I too feel sad to hear about the demolition of The Black Bull in Whetstone. I note too from "The Lost Pubs" website that other pubs in the vicinity are now also lost. In the High Road the Green Man is now used as a tyre centre and also in the High Road the Bull and Butcher is now a bar called iBar. The Blue Anchor and The Hand and Flower are also lost. Just a tad away The Rising Sun, formerly at 248 Oakleigh Road North, is now a Tesco Metro and The Woodman is also gone. The Griffin, The 3 Horseshoes and The New Inn would appear to still be there. I did work at BRS HQ at Northway House in Whetstone for over 6 years from 1971 to 1977, when I was not travelling round the country for them as Financial Planning Manager, and remember many of these well, especially The Black Bull. I should like at some time to revisit the area to see the changes. I especially remember the restaurant (by Totteridge & Whetstone station) where I enjoyed many splendid lunches. If that was the The Waiting Room Jas, it's still there!


NAME: Nigel Wood  Nigel Wood

DATE: 20 January 2016

CONNECTION WITH QE: pupil 1957-64

"I should like at some time to revisit the area [Whetstone] to see the changes" says James. As a Totteridge boy, I knew Whetstone well, when small accompanying my mother at least twice a week to visit some five shops simply to buy food (as one did), and later catching trolley buses to Barnet, as a change from the tube. I formed quite an attachment to the less well known bits, such as humble Victorian houses built of yellowy brown London stock brick which still survived, Redfe(a)rns and GLS radio repair shops and Stocks' secondhand furniture shop on the same side of the road as the Bull and Butcher and more or less opposite the Green Man Garage. Unlike James, I have no desire to revisit. I'd only be saddened by the changes. I remember talking to an old lady in South London some forty years ago, who told me that she was brought up in Turners Hill, Sussex and, three quarters of a century later, never went to sleep without thinking about the place . "Oh, I know Turners Hill", I piped up, pleased to be able to join in. I was told in no uncertain terms that she didn't want to hear the slightest morsel of news about the present day Turners Hill. I thought her a bit eccentric, but now I perfectly understand ...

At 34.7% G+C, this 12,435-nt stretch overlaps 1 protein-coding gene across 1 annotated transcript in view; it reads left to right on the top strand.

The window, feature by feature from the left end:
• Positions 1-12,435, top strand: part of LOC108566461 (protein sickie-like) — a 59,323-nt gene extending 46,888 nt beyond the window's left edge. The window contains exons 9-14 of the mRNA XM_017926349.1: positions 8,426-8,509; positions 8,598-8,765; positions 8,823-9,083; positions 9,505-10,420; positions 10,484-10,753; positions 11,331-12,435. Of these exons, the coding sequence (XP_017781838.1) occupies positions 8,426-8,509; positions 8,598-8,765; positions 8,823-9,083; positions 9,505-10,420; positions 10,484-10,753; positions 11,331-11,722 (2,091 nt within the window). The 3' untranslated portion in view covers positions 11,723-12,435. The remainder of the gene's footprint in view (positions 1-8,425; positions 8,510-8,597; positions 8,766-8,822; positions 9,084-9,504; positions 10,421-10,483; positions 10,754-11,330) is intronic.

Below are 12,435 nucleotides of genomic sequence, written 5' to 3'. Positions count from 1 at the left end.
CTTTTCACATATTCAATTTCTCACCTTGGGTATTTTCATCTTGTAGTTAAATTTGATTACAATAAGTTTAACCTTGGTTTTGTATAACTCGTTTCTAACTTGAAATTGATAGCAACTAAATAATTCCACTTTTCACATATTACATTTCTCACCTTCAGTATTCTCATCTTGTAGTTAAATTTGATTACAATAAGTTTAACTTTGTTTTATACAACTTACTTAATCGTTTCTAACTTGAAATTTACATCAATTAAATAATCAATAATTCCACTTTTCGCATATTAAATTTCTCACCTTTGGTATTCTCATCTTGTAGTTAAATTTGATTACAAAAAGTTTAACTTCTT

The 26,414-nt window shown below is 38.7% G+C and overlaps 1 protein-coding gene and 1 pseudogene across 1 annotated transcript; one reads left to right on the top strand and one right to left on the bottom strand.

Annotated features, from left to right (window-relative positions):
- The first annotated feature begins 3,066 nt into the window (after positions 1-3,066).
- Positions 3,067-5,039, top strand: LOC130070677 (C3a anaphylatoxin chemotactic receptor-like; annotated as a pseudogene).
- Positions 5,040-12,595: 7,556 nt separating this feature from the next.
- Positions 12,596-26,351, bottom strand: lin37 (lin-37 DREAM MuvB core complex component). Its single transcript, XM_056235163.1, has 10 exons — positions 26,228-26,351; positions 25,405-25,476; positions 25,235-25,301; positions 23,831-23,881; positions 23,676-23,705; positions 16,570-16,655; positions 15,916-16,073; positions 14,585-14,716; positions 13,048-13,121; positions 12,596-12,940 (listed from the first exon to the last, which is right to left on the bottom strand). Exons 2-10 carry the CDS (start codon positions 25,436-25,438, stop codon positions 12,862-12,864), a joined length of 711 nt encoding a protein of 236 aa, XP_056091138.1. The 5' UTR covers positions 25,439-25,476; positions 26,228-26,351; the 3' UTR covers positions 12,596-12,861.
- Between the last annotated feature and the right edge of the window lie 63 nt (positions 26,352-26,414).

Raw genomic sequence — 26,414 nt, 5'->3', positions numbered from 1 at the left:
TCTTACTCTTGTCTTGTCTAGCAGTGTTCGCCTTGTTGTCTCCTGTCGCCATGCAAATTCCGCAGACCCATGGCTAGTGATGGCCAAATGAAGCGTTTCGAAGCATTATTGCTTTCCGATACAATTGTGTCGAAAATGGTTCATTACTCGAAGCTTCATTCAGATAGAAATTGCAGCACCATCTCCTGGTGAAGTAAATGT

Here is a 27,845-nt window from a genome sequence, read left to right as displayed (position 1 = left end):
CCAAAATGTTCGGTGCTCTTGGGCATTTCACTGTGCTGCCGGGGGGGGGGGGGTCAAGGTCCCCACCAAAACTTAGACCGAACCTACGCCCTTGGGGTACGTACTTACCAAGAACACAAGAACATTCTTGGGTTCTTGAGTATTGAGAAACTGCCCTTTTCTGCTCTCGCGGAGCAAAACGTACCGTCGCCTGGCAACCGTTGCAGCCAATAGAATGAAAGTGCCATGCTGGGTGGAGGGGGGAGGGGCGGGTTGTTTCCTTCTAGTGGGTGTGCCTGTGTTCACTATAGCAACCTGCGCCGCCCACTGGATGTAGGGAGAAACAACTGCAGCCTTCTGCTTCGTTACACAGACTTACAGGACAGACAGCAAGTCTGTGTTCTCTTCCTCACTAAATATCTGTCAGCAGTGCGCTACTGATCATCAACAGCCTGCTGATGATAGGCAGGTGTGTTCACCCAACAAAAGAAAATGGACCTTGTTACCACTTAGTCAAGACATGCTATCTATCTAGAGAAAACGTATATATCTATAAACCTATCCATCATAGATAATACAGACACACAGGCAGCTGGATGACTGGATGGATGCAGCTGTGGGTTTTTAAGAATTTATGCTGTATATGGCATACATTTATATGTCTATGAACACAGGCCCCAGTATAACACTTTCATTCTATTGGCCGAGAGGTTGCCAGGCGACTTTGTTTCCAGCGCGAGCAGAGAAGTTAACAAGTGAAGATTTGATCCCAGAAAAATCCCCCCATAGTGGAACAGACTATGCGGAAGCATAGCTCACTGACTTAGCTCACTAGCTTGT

10th REPLY

NAME: James (Jas) Cowen  James & Ayleen Cowen James Cowen galleryThen & Now

DATE: 21 January 2016

CONNECTION WITH QE: pupil 1956-63

In regard to the restaurant/café in Totteridge Lane the one I mentioned is a predecessor to The Waiting Room, which is not surprising as I am talking about 38 years ago and more. I am always a bit double minded in regard to whether to call a place a cafe or a restaurant. The one I used to go to charged lunch time cafe prices but served soups, main course and deserts and was definitely a cut above greasy spoon types. I was always asked if I wanted custard or ice cream with their tasty cherry pie and I always opted for both ice cream and custard. On two different occasions some famous soccer players ate there. The Waiting Room would appear to have more a café menu but I am intrigued as to what posh egg and chips consists of. It looks worth popping in to, if visiting around there and I usually like chatting with mother and daughter duos running places. Often the cafes are to a good standard. Maybe othere have visited and could report.

11th REPLY

NAME: Nigel Wood  Nigel Wood

DATE: 24 January 2016

CONNECTION WITH QE: pupil 1957-64

I wonder if the café (replies 8 and 10) was there in the sixties, when I was still living in Totteridge. One of the many things that puzzled me as a small boy was a notice on a wall or on an out-building at T&W station. It read 'Coal Of ice'. I assumed this to be some weird fuel, and felt rather let down when demystification came. Compare and contrast with 'Trespassers w', or - coming almost up to date - 'Dai y Mirror'.

Back to top
Add reply
All threads
Threads post-2012